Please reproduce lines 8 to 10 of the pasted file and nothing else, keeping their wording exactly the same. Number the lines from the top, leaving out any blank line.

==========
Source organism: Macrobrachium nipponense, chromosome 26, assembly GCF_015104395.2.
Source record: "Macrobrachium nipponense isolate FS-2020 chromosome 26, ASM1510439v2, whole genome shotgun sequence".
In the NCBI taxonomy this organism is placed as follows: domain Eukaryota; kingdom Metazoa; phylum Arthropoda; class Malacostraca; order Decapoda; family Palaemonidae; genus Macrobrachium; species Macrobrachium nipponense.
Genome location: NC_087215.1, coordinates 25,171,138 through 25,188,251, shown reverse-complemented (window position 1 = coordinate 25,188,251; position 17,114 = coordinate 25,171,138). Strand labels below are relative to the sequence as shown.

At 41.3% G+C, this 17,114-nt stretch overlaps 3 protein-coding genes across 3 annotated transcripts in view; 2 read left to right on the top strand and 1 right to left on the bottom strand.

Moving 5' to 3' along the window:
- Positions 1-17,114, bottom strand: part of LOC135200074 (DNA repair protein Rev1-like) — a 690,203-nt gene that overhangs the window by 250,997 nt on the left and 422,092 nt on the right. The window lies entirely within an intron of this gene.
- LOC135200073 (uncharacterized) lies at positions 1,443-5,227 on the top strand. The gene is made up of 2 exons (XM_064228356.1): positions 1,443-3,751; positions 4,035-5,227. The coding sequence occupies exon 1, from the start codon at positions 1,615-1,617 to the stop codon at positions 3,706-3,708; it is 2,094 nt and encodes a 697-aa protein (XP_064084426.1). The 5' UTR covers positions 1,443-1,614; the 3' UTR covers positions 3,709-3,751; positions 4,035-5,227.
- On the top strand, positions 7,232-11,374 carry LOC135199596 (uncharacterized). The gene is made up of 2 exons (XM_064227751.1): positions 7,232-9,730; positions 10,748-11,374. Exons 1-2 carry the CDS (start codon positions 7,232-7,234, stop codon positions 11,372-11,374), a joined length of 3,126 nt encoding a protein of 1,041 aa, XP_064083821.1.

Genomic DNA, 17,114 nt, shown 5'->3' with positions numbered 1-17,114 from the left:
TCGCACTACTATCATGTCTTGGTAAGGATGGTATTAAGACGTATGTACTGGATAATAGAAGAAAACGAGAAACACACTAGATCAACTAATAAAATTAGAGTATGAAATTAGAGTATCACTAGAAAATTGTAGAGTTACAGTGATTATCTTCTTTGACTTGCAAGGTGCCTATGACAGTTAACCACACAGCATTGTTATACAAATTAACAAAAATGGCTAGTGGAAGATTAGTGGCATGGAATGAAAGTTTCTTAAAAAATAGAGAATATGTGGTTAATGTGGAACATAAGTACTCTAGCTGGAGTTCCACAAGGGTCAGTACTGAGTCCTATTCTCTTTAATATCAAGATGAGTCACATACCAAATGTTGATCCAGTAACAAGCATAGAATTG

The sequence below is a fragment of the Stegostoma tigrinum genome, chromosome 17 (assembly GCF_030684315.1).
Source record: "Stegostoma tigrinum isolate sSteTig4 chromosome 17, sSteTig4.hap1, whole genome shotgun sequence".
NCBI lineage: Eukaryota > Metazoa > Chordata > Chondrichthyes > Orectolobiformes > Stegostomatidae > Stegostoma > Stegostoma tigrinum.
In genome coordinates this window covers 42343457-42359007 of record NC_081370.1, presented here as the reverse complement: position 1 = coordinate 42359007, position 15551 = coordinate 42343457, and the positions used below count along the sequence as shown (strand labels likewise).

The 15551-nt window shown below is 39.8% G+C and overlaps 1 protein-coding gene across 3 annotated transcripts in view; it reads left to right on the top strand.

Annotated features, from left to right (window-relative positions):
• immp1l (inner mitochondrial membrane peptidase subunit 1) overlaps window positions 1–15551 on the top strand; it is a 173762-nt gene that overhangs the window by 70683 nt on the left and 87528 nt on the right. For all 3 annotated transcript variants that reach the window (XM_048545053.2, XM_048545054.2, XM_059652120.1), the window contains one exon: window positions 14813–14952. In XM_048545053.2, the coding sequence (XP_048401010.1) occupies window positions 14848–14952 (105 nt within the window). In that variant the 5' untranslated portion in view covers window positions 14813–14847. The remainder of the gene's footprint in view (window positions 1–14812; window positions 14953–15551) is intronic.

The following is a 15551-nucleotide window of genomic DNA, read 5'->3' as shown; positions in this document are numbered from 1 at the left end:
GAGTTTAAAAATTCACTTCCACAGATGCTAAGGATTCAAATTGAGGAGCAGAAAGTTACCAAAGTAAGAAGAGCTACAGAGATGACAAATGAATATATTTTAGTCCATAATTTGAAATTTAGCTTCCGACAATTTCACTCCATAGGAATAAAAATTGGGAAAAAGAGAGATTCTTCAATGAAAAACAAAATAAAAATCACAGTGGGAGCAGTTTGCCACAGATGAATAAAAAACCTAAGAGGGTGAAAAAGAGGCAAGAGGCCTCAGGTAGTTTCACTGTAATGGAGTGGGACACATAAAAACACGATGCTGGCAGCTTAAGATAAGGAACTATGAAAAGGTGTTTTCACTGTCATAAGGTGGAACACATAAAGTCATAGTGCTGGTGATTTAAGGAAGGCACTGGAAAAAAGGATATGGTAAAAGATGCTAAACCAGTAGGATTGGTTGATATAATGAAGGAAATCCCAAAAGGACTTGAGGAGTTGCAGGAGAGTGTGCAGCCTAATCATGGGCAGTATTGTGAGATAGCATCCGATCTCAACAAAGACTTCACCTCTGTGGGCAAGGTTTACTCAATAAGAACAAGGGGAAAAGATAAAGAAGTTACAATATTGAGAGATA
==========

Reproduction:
- LOC135200073 (uncharacterized) lies at positions 1,443-5,227 on the top strand. The gene is made up of 2 exons (XM_064228356.1): positions 1,443-3,751; positions 4,035-5,227. The coding sequence occupies exon 1, from the start codon at positions 1,615-1,617 to the stop codon at positions 3,706-3,708; it is 2,094 nt and encodes a 697-aa protein (XP_064084426.1). The 5' UTR covers positions 1,443-1,614; the 3' UTR covers positions 3,709-3,751; positions 4,035-5,227.
- On the top strand, positions 7,232-11,374 carry LOC135199596 (uncharacterized). The gene is made up of 2 exons (XM_064227751.1): positions 7,232-9,730; positions 10,748-11,374. Exons 1-2 carry the CDS (start codon positions 7,232-7,234, stop codon positions 11,372-11,374), a joined length of 3,126 nt encoding a protein of 1,041 aa, XP_064083821.1.

Genomic DNA, 17,114 nt, shown 5'->3' with positions numbered 1-17,114 from the left: